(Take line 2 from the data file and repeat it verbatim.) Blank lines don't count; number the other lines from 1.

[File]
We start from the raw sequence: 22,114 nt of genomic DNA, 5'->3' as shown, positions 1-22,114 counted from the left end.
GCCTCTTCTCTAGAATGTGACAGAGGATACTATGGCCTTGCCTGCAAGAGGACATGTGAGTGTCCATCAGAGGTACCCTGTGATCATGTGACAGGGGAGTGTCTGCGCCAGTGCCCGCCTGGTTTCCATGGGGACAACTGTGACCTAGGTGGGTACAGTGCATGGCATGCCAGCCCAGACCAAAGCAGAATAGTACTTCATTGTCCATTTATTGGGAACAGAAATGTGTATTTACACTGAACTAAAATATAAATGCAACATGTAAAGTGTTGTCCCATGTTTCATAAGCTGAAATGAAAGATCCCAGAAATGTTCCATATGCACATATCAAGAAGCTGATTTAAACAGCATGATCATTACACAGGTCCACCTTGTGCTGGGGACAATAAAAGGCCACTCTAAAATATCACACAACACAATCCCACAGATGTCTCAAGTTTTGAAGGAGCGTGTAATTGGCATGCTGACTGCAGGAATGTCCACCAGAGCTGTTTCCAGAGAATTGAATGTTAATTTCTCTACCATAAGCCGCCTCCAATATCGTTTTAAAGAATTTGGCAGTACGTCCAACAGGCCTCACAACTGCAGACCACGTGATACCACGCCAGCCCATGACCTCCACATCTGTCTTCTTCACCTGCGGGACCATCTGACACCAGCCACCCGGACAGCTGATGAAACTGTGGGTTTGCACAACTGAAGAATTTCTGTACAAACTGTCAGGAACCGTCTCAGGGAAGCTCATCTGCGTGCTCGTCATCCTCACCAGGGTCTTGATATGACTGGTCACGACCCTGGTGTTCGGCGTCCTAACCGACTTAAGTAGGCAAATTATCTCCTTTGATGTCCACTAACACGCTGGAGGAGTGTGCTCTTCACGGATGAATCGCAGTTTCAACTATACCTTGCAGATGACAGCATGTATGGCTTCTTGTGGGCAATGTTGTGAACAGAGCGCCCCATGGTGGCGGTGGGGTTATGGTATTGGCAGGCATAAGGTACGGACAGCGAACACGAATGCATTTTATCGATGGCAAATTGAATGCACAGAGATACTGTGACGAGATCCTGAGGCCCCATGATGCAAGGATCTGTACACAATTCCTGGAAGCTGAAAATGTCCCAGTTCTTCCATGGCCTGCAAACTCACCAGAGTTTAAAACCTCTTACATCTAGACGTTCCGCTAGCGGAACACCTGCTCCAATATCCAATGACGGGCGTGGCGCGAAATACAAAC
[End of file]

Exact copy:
GCCTCTTCTCTAGAATGTGACAGAGGATACTATGGCCTTGCCTGCAAGAGGACATGTGAGTGTCCATCAGAGGTACCCTGTGATCATGTGACAGGGGAGTGTCTGCGCCAGTGCCCGCCTGGTTTCCATGGGGACAACTGTGACCTAGGTGGGTACAGTGCATGGCATGCCAGCCCAGACCAAAGCAGAATAGTACTTCATTGTCCATTTATTGGGAACAGAAATGTGTATTTACACTGAACTAAAATATAAATGCAACATGTAAAGTGTTGTCCCATGTTTCATAAGCTGAAATGAAAGATCCCAGAAATGTTCCATATGCACATATCAAGAAGCTGATTTAAACAGCATGATCATTACACAGGTCCACCTTGTGCTGGGGACAATAAAAGGCCACTCTAAAATATCACACAACACAATCCCACAGATGTCTCAAGTTTTGAAGGAGCGTGTAATTGGCATGCTGACTGCAGGAATGTCCACCAGAGCTGTTTCCAGAGAATTGAATGTTAATTTCTCTACCATAAGCCGCCTCCAATATCGTTTTAAAGAATTTGGCAGTACGTCCAACAGGCCTCACAACTGCAGACCACGTGATACCACGCCAGCCCATGACCTCCACATCTGTCTTCTTCACCTGCGGGACCATCTGACACCAGCCACCCGGACAGCTGATGAAACTGTGGGTTTGCACAACTGAAGAATTTCTGTACAAACTGTCAGGAACCGTCTCAGGGAAGCTCATCTGCGTGCTCGTCATCCTCACCAGGGTCTTGATATGACTGGTCACGACCCTGGTGTTCGGCGTCCTAACCGACTTAAGTAGGCAAATTATCTCCTTTGATGTCCACTAACACGCTGGAGGAGTGTGCTCTTCACGGATGAATCGCAGTTTCAACTATACCTTGCAGATGACAGCATGTATGGCTTCTTGTGGGCAATGTTGTGAACAGAGCGCCCCATGGTGGCGGTGGGGTTATGGTATTGGCAGGCATAAGGTACGGACAGCGAACACGAATGCATTTTATCGATGGCAAATTGAATGCACAGAGATACTGTGACGAGATCCTGAGGCCCCATGATGCAAGGATCTGTACACAATTCCTGGAAGCTGAAAATGTCCCAGTTCTTCCATGGCCTGCAAACTCACCAGAGTTTAAAACCTCTTACATCTAGACGTTCCGCTAGCGGAACACCTGCTCCAATATCCAATGACGGGCGTGGCGCGAAATACAAAC